Journal Article

Left-hemispheric dominance for articulation: a prospective study on acute ischaemic dysarthria at different localizations

P. P. Urban, R. Rolke, S. Wicht, A. Keilmann, P. Stoeter, H. C. Hopf and M. Dieterich

in Brain

Published on behalf of The Guarantors of Brain

Volume 129, issue 3, pages 767-777
Published in print March 2006 | ISSN: 0006-8950
Published online January 2006 | e-ISSN: 1460-2156 | DOI:
Left-hemispheric dominance for articulation: a prospective study on acute ischaemic dysarthria at different localizations

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Dysarthria is a frequent symptom in cerebral ischaemia. However, speech characteristics of these patients have not previously been investigated in relation to lesion site in a prospective study. We investigated the auditory perceptual features in 62 consecutive patients with dysarthria due to a single, non-space-occupying cerebral infarction confirmed by MRI. Standardized speech samples of all patients were stored within 72 h after stroke onset using a digital tape recorder. Speech samples were assessed independently by two experienced speech therapists, who were unaware of the clinical and neuroradiological findings, using an interval scale ranging from 0 to 6. Separately assessed were features of articulation, phonation, prosody, and the global severity for a total of 31 items. Extracerebellar infarctions (85.5%) were located in the lower motor cortex (14.5%), striatocapsular region (46.8%) and base of the pons (24.2%). Isolated cerebellar infarctions were present in 14.5% of patients. There was a strong correlation between the findings of both examiners, showing identical scores, or only minor differences (<1 on the assessment scale) for 80% of all items. The average severity of dysarthria was 2.9 ± 1.3. Articulatory abnormalities were the predominant deviation characteristics, affecting in particular the production of consonants. However, phonatory and prosodic abnormalities were also frequently observed speech characteristics. As revealed by factor analysis of speech characteristics the total severity of dysarthria was mainly influenced by the impairment of articulation. Speech parameters describing characteristics of articulation and prosody showed significant side-to-side and area differences, while this effect was lacking for any voice parameter. Left cerebral lesions showed a more severe overall impairment of speech and articulation, independent of lesion topography. Thirty-eight of 62 patients were available for follow-up. Speech evaluation showed normal speech within weeks in 15 out of 38 patients (39.5%). In the other 23 patients overall severity of dysarthria was mild. This is the first prospective study which describes speech characteristics of dysarthria due to acute unilateral cerebral infarctions. We could demonstrate that dysarthria in extracerebellar infarctions was more frequently caused by left-sided lesions and that the severity of dysarthria was more pronounced in left-sided lesions independent from lesion topography. All extracerebellar lesions were located along the course of the cortico-bulbar tract fibres. Compatible with a common pathophysiological basis of dysarthria in these patients, none of the 31 speech items differed significantly between subcortical and brainstem lesions.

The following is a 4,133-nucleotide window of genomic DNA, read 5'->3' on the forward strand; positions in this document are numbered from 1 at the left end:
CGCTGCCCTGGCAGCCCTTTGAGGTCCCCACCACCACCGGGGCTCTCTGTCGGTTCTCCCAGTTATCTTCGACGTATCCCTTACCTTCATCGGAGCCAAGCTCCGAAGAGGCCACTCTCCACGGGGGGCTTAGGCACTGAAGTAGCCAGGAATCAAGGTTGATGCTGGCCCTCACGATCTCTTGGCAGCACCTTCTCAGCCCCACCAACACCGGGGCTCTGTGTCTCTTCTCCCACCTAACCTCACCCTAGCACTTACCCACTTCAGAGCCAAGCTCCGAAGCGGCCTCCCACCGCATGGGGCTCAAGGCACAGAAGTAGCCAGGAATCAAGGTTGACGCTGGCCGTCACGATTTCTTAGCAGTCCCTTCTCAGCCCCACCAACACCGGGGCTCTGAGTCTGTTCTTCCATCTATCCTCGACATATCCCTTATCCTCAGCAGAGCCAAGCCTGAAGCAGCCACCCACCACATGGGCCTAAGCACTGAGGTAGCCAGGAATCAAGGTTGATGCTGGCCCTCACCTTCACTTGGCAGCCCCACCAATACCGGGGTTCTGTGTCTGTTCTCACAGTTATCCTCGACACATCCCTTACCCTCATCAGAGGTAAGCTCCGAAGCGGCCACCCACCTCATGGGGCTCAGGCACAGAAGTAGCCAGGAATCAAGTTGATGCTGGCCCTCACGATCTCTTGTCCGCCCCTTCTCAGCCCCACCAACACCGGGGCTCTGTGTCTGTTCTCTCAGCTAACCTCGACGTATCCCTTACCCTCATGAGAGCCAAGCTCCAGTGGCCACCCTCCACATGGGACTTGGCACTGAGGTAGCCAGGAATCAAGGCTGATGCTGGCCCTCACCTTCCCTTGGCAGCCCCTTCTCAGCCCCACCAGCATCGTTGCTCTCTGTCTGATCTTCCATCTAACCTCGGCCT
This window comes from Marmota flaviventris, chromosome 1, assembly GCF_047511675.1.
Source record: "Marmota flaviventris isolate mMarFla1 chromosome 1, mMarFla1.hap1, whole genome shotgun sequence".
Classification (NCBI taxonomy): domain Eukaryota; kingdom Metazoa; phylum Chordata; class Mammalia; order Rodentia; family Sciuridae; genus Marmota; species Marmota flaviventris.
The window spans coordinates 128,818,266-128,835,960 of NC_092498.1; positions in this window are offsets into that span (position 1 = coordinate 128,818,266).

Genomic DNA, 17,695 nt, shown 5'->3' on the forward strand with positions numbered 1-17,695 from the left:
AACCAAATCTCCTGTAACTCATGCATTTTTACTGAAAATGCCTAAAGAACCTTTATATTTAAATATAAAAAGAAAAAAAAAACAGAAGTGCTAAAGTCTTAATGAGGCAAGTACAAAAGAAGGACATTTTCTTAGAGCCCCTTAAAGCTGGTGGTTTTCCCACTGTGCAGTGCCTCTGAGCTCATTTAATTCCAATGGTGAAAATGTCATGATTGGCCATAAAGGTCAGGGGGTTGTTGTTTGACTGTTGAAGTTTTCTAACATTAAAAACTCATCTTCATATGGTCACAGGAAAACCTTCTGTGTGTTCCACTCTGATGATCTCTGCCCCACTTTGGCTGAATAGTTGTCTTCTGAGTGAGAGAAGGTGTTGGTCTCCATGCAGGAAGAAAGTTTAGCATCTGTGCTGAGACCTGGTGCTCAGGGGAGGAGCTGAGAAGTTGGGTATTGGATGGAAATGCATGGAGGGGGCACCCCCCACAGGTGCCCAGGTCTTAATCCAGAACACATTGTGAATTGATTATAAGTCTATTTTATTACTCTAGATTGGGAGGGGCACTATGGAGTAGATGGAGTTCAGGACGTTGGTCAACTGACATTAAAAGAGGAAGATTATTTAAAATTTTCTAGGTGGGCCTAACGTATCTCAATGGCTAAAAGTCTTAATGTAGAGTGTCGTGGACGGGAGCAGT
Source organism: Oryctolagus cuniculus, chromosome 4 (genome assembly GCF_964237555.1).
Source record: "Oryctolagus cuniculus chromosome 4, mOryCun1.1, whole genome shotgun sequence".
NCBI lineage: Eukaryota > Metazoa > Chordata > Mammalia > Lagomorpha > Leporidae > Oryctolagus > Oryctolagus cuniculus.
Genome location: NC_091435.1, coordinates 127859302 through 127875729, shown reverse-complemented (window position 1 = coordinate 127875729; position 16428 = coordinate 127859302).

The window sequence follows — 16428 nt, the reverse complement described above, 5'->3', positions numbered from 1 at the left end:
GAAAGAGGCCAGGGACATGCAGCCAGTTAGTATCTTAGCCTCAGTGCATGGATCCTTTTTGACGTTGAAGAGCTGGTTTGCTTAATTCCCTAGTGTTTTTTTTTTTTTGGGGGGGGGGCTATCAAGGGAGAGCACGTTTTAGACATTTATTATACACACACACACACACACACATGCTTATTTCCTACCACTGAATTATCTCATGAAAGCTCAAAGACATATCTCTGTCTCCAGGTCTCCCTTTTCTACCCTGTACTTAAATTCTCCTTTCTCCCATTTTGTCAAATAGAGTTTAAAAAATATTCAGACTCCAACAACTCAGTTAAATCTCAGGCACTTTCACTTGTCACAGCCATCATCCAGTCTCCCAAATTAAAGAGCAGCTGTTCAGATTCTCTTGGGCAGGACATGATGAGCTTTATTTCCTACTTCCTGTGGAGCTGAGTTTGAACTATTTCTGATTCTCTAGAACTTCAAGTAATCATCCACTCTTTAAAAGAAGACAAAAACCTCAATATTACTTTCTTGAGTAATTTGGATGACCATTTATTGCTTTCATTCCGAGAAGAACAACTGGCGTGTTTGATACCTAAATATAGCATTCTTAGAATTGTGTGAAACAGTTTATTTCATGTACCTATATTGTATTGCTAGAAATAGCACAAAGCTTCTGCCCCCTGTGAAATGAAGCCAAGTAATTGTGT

Keywords: dysarthria; cerebral ischaemia; stroke; lesion topography

Journal Article.  7527 words.  Illustrated.

Subjects: Neurology ; Neuroscience

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